The responses to the premier came from all sides of society: politicians, journalists and community figures. The hours that followed witnessed a half-hearted retraction from Mr. Legault’s office — a press aide later clarified that he meant there is no undercurrent of Islamophobia in Quebec — but the damage was done. Legault’s statement was like salt on a wound, souring the provincial government’s relationship with its many cultural communities.
There has certainly been no decrease in prejudice in Quebec, Ontario and the rest of the country. A 2018 Statistics Canada report shows that hate crimes reached an all-time high in 2017, based on incidents reported in both Quebec and Ontario. Quebec reported a 50-per-cent increase in the number of hate crimes in the month after the massacre in the mosque, mainly towards Muslim Quebecers. Ontario witnessed a 207-per-cent increase in hate crimes against Muslims, an 84-per-cent increase in crimes against Black people and 41-per-cent increase on incidents against Jewish people.
Taking into account that a good number of hate crimes are not reported for various reasons, these statistics are more than enough to be a wake-up call for Canadians to tackle a dangerous attitude contaminating our largely inclusive, peaceful and diverse country.
Bigotry has entered the public discourse, normalizing hatred and xenophobia.
Politicians and media outlets have fanned the flames of animosity, contributing to an atmosphere that promotes hate in extreme individuals. On some occasions, the authorities have arrested people who went public with hate speech against Muslim citizens. Bigotry has entered the public discourse, normalizing hatred and xenophobia. This will lead to the same violence that was demonstrated in the Quebec City mosque.
Political leaders are building platforms around division, developing an us-versus-them mentality targeting Muslims. The provincial government’s planned bill banning “religious symbols” from certain public jobs, including education, is one example. In a very strong statement published in Le Journal de Montreal, the head of “La Fédération autonome de l’enseignement (FAE),” a teachers’ union in Quebec, called the proposed bill what it is: a “hijab hunt.”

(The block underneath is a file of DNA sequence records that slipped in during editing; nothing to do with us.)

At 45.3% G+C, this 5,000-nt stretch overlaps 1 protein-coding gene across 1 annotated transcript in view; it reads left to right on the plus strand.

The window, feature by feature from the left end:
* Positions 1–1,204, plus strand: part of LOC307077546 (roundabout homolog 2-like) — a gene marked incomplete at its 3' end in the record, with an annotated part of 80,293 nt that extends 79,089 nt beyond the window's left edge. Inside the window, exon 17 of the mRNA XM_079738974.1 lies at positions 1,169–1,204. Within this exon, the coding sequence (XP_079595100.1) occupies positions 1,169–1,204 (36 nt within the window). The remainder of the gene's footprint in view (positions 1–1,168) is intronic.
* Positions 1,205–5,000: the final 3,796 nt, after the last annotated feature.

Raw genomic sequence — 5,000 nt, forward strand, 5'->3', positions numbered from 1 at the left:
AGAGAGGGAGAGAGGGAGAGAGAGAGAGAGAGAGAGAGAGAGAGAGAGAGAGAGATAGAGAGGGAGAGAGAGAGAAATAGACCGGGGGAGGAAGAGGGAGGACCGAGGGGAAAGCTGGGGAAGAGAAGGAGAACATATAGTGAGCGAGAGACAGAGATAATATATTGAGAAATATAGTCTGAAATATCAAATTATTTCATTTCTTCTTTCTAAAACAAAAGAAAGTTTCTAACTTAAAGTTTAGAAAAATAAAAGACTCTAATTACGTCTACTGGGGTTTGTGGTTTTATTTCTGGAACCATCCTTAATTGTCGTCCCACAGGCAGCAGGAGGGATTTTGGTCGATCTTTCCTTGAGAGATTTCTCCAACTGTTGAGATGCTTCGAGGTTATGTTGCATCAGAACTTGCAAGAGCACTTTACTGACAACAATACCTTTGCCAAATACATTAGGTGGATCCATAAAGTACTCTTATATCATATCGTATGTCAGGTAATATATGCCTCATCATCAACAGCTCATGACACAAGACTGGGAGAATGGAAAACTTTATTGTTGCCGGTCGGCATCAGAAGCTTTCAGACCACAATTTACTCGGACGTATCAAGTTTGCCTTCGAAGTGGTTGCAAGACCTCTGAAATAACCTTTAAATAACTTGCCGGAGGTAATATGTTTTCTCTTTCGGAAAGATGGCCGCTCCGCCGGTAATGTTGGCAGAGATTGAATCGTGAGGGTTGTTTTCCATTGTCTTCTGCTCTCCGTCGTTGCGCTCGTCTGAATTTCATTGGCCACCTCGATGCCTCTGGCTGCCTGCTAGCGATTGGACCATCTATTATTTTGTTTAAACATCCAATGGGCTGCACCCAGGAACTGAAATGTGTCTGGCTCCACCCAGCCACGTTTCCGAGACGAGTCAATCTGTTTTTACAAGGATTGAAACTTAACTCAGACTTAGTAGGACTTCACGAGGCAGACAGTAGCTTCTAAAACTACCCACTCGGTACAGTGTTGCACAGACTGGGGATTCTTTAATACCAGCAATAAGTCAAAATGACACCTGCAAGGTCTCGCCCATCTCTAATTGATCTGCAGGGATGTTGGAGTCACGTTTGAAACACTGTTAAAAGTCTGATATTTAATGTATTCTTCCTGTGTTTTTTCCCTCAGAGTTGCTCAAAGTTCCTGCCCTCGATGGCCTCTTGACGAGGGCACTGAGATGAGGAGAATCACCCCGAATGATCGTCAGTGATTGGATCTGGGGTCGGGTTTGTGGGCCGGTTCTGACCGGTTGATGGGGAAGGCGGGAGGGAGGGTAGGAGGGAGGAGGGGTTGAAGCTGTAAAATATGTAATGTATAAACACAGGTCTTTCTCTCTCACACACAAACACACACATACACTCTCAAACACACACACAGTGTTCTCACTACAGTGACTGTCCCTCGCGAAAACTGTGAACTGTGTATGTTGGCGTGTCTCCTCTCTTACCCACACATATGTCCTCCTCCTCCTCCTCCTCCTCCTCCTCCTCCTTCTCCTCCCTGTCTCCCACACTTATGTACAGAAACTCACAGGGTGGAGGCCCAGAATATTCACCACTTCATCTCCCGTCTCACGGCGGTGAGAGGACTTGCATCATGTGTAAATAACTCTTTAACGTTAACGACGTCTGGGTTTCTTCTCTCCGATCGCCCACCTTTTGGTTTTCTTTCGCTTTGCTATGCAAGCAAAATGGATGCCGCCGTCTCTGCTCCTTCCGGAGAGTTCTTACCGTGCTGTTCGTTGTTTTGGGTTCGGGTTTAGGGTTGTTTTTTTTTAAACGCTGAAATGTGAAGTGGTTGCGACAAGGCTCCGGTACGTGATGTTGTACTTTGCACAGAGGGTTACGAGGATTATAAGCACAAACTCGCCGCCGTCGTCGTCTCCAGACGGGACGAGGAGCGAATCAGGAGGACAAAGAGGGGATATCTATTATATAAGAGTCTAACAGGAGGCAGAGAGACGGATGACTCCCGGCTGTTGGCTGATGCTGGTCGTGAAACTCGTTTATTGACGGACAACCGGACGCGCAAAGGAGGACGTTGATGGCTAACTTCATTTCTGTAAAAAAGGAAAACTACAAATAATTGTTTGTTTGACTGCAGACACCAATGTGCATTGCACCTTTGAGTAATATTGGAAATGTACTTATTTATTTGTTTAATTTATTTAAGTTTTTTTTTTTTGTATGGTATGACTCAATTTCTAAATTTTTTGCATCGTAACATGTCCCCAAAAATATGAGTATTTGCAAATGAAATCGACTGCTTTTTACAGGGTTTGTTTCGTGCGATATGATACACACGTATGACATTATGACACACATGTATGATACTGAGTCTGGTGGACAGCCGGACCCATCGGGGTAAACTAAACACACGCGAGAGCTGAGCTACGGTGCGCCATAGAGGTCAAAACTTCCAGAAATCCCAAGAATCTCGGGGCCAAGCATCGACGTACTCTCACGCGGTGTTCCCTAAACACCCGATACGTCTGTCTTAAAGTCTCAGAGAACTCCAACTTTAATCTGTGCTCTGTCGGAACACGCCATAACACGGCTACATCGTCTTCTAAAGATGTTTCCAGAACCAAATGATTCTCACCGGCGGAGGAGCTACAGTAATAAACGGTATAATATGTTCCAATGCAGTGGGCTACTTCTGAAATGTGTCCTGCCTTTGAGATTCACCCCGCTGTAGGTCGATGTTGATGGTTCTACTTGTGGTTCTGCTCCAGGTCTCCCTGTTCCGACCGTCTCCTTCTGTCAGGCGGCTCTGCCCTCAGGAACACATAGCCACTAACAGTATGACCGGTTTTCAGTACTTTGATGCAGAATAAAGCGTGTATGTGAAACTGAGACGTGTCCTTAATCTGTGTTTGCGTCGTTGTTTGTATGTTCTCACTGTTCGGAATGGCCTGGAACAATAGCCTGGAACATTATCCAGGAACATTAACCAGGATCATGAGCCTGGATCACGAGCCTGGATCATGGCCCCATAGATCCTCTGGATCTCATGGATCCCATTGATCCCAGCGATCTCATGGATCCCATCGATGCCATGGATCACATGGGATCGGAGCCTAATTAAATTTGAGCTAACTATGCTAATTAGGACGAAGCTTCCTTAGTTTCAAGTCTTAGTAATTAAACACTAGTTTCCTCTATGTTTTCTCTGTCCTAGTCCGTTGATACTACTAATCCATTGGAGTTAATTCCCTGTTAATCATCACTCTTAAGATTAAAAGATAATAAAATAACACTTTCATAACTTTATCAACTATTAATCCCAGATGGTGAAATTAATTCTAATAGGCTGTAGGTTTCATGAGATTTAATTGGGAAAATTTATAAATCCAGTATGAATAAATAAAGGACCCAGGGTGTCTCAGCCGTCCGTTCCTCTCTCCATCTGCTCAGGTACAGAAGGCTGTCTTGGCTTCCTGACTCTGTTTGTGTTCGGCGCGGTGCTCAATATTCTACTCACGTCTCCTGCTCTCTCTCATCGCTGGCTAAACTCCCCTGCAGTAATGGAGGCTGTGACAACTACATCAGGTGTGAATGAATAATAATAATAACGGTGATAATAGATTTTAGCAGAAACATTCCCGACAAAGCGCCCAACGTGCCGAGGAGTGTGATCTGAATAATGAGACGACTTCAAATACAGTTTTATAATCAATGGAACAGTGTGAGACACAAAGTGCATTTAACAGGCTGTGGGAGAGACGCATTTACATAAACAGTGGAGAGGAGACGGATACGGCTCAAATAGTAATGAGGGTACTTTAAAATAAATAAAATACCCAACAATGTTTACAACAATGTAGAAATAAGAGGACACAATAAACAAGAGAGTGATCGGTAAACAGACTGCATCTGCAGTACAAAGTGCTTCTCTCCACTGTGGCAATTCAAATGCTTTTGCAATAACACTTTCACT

The list of actions that further alienate Muslim Quebecers and other cultural communities goes on. Quebec’s newly appointed minister responsible for the status of women added to the already heated climate in the province by stating that the Muslim hijab is “a symbol of oppression.” A Gatineau city councillor told a newspaper that “Islamophobia is a problem invented by Prime Minister Justin Trudeau.”
At the federal level, Conservative Party Leader Andrew Scheer was called out for falsely claiming the UN Global Compact on Immigration that Canada expressed its readiness to sign onto would allow foreign governments to dictate our country’s immigration policies. In many of his appearances in the media, Mr. Scheer does not hide what is considered to be a harsh position on immigration and migrants coming into the country.
Instances like this challenge Premier Legault’s insistence that Islamophobia doesn’t exist. It’s alive and well within the province and Canada.
As populist and far-right movements take root across the country, it is more important than ever to renew calls to recognize January 29 as a day of action against Islamophobia. Both the Canadian Muslim Forum (FMC-CMF) and Canadians for Justice and Peace in the Middle East (CJPME) have launched a joint campaign to request the implementation of a National Day of Remembrance and Action on Islamophobia, which could be an important tool in the fight against all forms of discrimination through systematic efforts that are officially recognized and supported.
There is clearly a problem with Islamophobia in this country and it should be acknowledged matter-of-factly in order for us to begin tackling the complicated parts of it. Without a doubt such a deep social problem will not be solved by hiding or denying its existence. Open dialogue, strong political will, inclusive policies and human values can and should be used as strong tools used to fight any and all form of hate and bigotry.
Samer Majzoub, president of the Canadian Muslim Forum (FMC-CMF)